Hands unbuckling handcuffs

How Bail Works in Ohio

Wolf & Mote Law Group, LLC May 23, 2023

Most people have heard the term “bail” or “bail bonds” but aren’t exactly sure how to answer the question, “How does bail work?”  

Posting bail can pose a tremendous hardship on those arrested and their families because, without it, you’re forced to remain in jail. Plus, many families are simply unable to come up with the needed money. In fact, according to the ACLU, upwards of 12,000 people are held in jail each day in Ohio who haven’t yet been convicted, and many of them are there because they couldn’t afford bail.  

If you’d like to meet with a criminal defense attorney and are in the Columbus, Ohio, area, contact the Wolf & Mote Law Group, LLC today. 

What Is Bail?

Whenever you’re arrested for a crime, you’ll likely be placed in jail soon after and stay there until a trial date can be set. Since most people would rather wait out this time at home, you may be granted temporary release by a judge on bail which is where you pay a certain amount of money to the court and promise to return for your trial date.  

If you then fulfill all your legal responsibilities, your bail will be returned to you at the completion of your trial. If you don’t attend, you will not get your money back. 

Who Qualifies for Bail in Ohio?

Not everyone will qualify for bail and while there are state-specific rules on this, it’s ultimately up to the discretion of a judge. Typically non-violent offenders will be offered bail, as well as those who pose no danger to their community, can be trusted to return for their trial, or have familial obligations.  

If you were charged with a violent crime, have a history of skipping bail, or have convictions in your past that indicate you could be dangerous or a flight risk, your opportunity for bail may be denied.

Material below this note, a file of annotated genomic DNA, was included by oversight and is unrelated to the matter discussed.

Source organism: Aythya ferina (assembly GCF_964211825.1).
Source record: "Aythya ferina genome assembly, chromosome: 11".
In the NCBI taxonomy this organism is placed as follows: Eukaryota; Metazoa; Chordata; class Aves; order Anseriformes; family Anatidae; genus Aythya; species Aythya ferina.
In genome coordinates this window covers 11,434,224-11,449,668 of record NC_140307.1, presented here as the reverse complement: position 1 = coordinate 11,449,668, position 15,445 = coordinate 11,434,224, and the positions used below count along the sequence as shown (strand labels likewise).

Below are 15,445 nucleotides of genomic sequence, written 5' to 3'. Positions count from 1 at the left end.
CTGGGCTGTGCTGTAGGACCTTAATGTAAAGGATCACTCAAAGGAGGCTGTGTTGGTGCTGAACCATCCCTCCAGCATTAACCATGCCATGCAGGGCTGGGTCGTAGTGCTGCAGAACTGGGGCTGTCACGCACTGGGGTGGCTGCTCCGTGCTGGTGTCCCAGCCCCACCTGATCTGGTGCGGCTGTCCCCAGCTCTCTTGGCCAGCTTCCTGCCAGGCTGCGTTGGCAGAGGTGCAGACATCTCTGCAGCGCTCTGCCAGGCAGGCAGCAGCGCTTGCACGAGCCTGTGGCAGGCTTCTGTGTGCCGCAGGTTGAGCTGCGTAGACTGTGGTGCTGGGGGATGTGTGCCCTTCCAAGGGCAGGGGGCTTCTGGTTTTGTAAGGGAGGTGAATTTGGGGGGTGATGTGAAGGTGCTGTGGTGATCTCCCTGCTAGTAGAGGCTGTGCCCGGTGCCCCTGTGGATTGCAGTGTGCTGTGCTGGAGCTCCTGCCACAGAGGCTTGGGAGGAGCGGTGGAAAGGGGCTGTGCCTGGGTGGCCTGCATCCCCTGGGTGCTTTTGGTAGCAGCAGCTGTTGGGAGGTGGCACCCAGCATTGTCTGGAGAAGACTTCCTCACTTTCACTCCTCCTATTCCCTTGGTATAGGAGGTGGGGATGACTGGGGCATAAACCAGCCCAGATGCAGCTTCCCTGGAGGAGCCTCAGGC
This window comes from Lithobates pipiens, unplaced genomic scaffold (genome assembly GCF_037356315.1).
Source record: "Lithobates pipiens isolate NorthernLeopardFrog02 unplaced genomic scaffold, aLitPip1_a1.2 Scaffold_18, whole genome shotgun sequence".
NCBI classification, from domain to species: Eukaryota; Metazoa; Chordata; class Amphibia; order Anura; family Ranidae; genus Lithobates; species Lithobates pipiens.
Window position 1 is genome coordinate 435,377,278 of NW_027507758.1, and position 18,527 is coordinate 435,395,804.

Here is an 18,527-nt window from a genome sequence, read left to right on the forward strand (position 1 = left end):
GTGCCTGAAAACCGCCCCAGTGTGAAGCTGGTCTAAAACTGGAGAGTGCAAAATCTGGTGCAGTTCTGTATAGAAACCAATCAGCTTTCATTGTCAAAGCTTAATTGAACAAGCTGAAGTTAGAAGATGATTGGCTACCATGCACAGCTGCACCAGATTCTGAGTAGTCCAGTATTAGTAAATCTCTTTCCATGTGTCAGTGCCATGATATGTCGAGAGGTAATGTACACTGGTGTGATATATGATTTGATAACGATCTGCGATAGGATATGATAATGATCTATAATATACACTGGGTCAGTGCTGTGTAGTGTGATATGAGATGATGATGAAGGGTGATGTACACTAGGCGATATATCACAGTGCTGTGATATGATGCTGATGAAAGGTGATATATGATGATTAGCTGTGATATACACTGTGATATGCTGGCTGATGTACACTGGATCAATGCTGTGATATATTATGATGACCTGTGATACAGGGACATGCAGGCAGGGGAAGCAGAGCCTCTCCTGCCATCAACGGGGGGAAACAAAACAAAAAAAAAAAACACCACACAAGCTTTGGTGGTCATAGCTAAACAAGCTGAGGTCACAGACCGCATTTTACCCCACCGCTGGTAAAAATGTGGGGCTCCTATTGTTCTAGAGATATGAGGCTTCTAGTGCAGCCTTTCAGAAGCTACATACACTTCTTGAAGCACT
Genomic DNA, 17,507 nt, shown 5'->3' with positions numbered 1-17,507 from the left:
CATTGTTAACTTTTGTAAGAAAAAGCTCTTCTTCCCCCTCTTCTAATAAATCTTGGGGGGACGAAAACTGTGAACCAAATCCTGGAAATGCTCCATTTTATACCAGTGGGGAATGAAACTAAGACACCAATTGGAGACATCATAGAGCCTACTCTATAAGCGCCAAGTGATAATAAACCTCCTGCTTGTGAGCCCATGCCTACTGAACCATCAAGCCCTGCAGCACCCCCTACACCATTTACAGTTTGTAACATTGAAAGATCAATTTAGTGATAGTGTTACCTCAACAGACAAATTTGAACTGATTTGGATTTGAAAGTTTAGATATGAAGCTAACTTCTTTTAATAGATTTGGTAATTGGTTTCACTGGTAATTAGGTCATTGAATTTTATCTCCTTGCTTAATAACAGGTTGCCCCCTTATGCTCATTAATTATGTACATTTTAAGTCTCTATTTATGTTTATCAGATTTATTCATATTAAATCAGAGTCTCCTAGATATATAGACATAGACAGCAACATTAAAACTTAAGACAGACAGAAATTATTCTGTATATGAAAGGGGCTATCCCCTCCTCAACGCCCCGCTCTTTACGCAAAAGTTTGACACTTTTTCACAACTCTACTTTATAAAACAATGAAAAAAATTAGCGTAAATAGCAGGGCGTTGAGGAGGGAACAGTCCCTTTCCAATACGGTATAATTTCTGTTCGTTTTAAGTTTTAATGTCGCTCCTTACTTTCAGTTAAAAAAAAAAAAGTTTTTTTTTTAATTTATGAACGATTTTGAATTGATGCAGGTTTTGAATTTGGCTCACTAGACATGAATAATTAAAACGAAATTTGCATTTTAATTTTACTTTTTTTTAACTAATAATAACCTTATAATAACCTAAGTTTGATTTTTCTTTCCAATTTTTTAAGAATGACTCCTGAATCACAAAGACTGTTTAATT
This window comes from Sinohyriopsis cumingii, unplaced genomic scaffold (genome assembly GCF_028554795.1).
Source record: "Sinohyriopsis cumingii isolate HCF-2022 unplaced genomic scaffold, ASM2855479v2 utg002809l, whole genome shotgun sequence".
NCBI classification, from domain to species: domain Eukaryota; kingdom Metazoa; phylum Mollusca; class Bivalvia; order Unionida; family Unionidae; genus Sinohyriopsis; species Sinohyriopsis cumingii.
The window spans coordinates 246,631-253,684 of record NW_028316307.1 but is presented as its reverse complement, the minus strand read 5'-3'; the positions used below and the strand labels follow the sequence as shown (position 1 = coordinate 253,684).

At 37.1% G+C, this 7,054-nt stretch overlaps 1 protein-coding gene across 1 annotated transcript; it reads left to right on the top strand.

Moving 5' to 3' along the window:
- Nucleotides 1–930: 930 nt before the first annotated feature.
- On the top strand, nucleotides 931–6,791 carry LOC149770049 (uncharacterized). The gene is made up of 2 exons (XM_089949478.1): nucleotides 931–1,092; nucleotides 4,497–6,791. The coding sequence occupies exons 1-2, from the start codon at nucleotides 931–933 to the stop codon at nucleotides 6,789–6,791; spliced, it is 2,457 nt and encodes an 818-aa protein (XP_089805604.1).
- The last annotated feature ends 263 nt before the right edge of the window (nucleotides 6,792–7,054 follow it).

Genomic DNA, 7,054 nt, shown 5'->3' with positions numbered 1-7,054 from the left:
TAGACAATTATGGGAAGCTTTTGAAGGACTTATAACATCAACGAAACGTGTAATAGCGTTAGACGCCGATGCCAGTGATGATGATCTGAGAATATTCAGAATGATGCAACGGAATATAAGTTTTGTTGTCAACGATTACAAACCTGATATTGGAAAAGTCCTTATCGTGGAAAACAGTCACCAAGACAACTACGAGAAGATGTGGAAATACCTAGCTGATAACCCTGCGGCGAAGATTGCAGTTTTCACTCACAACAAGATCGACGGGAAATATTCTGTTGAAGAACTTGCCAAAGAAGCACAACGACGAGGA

How Is the Amount of Bail Determined?

In all cases, a judge will determine the amount of your bail by considering the seriousness of the offense, your previous criminal history, and the likelihood you’ll show up for your trial. That said, there are some minor criminal charges for which local authorities may set bail. 

What Are Bail Bonds?  

If you can’t afford to pay bail yourself, you have the option of working with a bail bondsman. This service will post bail for you in exchange for a percentage of your total bail, typically around 10%. 

 If you then attend all your trials, the bondsman will be reimbursed by the court, but they will keep the 10% that you already paid. If you do not attend your subsequent hearings then you will now owe the bondsman the money and they have been known for using aggressive tactics to exact payment.  

The Bail Process in Ohio

Ohio bail requirements will be slightly different depending on your charges. For example, if you’ve only been charged with a misdemeanor and are a first-time offender, bail may be set right there. In other cases, you may have to wait to be seen by a judge who will decide whether to allow bail and what the amount is. You have the right to have an attorney present at your bail hearing and this can often be helpful to reduce the total amount. Once the amount has been determined you’ll have to post bail with the courts before you’re released from custody.  

Dependable Legal Assistance

No part of the criminal legal process should be navigated alone. If you need advice or representation, reach out to the Wolf & Mote Law Group, LLC in Columbus, Ohio. Attorney Wolfe serves those in Dublin, Westerville, Gahanna, Hilliard, and the surrounding communities of Licking County, Newark, Heath, Granville, Fairfield County, Lancaster, Pickerington, Lewis Center, Powell, and Delaware County. For experienced and trusted legal assistance, call or message his firm today.